Ireland’s GHG situation is almost unique in that a very high proportion, over 33%, comes from agriculture.
New Zealand is the only other developed country with a higher proportion of agriculture emissions (48%).
There is a concerted effort by other sectors to ensure that Irish agriculture takes responsibility for a large share of GHG reduction.
Methane, from animals is 23 times more potent as a GHG than carbon dioxide, and nitrous oxide from agriculture is 310 times more potent.
Methane from ruminants accounts for most of the GHGs from agriculture (60%), nitrous oxide is 36%, and carbon dioxide about 4%.
The big questions are can Irish agriculture deliver the required reductions, what will be the economic effect, and what impact will it have on how agriculture develops.
An obvious solution is a reduction in cattle numbers, but this is not practical, and furthermore, if animals are reduced in this country, the deficit will be made up in other countries and will result in extra GHGs.
However, changes can be made to agricultural practices which can significantly reduce GHGs without unduly affecting profitability. In fact, most emission reducing practices increase profitability.
In dairying, higher yielding cows offer scope for reducing emissions.
Irish cows, on average, produce less than 70% of their genetic milk potential. An improvement in genetic merit and output per cow, mainly from improved pastures, will be a feature of Irish dairying in future. Advocates of high cow numbers and low yields per cow will disappear (hopefully).
Higher yielding cows will not adequately reduce the present levels of emissions, but will minimise increases in emissions from expansion in milk production, as well as optimising profits.
The Food Harvest 2020 plan envisaged a 50% increase in milk production, which could mean an extra 350,000 dairy cows, if milk yields remain static.
However, this type of increase in cow numbers is not necessary.
Instead, yields per cow can be increased.
And if the 40% plus of our dairy replacements calving at around three years old can be changed to two year old calving, tens of thousands of extra cows will not be needed.
Other strategies for minimising emissions from dairying include longer grazing seasons, improving pasture digestibility, feeding oils, increasing clover in swards — all of which should also improve profit.
Replacing some grass silage with maize silage or whole crop will also minimise GHGs.
Trials with enzymes and other products that change digestion, to reduce methane are showing good promise.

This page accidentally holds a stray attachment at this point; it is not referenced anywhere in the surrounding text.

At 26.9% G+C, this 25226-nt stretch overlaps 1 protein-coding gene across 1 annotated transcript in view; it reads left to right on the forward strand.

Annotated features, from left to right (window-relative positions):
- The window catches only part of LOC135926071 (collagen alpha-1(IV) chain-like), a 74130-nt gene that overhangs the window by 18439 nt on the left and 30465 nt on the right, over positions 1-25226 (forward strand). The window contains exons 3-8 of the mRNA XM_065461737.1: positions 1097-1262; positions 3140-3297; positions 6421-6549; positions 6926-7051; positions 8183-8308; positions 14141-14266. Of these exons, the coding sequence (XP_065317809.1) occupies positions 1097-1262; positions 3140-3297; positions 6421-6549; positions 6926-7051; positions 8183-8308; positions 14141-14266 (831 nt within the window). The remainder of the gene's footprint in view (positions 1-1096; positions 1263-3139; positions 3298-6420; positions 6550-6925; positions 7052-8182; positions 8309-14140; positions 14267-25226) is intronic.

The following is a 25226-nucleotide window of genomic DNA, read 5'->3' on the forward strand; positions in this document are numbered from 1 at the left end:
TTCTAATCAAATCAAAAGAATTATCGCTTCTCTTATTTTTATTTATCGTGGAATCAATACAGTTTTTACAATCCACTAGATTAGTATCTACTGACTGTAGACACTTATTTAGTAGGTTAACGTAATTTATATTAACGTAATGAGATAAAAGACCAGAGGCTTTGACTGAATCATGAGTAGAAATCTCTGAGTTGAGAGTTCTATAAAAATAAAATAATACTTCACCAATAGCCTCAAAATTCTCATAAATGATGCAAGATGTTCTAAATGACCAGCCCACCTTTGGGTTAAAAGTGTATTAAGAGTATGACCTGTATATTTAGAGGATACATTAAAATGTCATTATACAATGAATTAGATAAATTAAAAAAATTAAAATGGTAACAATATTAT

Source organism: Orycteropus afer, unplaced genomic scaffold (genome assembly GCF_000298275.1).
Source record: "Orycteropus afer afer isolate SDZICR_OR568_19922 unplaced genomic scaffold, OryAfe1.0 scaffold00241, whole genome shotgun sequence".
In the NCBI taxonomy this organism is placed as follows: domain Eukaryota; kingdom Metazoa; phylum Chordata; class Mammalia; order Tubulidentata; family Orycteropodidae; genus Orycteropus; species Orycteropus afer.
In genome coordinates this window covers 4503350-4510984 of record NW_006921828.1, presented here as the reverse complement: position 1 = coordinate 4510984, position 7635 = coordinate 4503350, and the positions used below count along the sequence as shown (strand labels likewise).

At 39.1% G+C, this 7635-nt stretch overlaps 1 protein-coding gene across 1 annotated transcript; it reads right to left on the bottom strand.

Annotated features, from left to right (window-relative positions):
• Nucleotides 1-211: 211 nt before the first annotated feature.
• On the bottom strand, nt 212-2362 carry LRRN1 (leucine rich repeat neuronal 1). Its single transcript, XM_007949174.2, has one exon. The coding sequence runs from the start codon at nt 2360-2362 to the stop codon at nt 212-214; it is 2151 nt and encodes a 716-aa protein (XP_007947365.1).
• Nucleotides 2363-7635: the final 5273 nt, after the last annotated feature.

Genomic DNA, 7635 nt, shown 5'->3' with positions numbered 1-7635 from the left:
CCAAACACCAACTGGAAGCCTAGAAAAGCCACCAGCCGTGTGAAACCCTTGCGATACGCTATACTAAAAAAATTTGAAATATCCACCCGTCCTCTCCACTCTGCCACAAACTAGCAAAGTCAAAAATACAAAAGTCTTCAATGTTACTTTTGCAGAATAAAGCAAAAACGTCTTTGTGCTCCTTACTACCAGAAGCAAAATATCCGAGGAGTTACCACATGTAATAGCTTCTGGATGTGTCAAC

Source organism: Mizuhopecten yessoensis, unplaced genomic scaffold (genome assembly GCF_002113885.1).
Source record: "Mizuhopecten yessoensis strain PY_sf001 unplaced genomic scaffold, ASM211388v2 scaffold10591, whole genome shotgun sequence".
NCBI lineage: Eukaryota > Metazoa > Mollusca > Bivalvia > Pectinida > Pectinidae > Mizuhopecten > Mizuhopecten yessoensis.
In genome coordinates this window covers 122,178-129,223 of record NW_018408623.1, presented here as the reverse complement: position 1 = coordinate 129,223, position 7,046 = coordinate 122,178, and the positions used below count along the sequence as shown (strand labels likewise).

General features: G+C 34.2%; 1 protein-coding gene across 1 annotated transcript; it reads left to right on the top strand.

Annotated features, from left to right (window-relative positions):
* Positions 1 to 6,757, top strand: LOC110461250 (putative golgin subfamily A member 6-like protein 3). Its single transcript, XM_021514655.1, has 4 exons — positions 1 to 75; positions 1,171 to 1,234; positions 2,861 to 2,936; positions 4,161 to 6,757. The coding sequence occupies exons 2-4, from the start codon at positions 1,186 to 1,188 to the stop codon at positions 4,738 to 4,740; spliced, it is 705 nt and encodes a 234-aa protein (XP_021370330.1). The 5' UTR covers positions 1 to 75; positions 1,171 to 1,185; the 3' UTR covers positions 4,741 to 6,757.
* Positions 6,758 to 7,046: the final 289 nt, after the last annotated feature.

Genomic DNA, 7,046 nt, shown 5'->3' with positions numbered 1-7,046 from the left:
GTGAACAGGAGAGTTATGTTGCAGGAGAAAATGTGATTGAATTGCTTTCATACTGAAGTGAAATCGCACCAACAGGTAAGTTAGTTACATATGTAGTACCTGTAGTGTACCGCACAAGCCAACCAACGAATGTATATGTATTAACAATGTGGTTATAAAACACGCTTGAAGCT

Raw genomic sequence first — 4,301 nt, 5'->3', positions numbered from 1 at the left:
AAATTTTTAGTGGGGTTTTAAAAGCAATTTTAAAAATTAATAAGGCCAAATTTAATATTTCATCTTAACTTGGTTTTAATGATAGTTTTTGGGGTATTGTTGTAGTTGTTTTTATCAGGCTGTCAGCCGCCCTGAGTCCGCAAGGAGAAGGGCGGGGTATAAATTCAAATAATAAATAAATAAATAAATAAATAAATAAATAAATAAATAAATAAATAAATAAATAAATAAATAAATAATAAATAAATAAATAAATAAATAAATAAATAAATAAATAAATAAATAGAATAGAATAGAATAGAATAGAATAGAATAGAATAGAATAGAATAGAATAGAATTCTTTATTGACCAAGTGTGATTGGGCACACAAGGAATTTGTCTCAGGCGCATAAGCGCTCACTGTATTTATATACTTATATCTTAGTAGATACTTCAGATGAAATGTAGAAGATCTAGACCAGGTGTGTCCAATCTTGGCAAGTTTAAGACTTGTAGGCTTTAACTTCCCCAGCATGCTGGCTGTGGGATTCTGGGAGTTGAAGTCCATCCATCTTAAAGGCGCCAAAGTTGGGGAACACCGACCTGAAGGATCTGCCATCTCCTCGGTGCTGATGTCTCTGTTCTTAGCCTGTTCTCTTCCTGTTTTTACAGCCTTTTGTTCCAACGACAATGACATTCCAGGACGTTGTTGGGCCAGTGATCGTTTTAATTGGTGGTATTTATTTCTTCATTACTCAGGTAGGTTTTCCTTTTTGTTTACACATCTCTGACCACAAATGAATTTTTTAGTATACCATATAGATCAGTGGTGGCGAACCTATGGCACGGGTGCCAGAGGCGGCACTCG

Research in this area of animal production is ongoing.
The biggest change that can be made to reduce emissions in agriculture is earlier slaughtering of beef animals, and more bull beef.
With greater efficiency in the beef sector, slaughtering tens of thousands of animals between the ages of 30 and 48 months can be ended.
This does not mean lower profits, because higher quality grass and clover can play a huge role in reducing age to slaughter.
Recent studies showed that emissions are reduced by 40% on top beef farms, compared with the average.
Even so, the carbon footprint (emissions) of Irish beef production has been proven to be among the lowest in Europe.
Other strategies such as including coconut oil in rations and finishing cattle on all-concentrate diets will have a very significant effect in reducing emissions.
Nitrous oxide, a major contributor to GHGs from agriculture, can be significantly reduced by proper use and timing of fertiliser and slurry.
Spreading slurry in the spring, and using the trailing shoe or band spreader will reduce emissions of GHGs to the atmosphere.
Increased use of urea as a source of nitrogen N will also help. Better tillage practices, such as minimum cultivation and rotations, will also be helpful.
New developments, including radio-wave treated water could reduce carbon dioxide, while bringing significant economical advantages for farmers.
Forestry has a very important role to play in minimising GHGs.
Growing biomass crops can also mitigate the impact of GHGs, but this sector does not get the support it deserves.
The world needs massive increases in food production to feed a growing population, and Ireland can produce food efficiently.
Expansion in Irish agriculture must not be stifled by excessive green regulations.
Over the next decade, there will be a lot of discussion, with environmentalists and some economists on one side, and the interests of Irish agriculture on the other side.
Ireland is an agricultural country which is mainly growing some type of grass, which plays a huge role GHG reduction.
Reducing agricultural production here would only lead to increasing GHGs in less environment-friendly countries.
Irish agriculture is already carbon efficient, and can become even more so, our role as a food producer does not have to be restricted.
© Irish Examiner Ltd. All rights reserved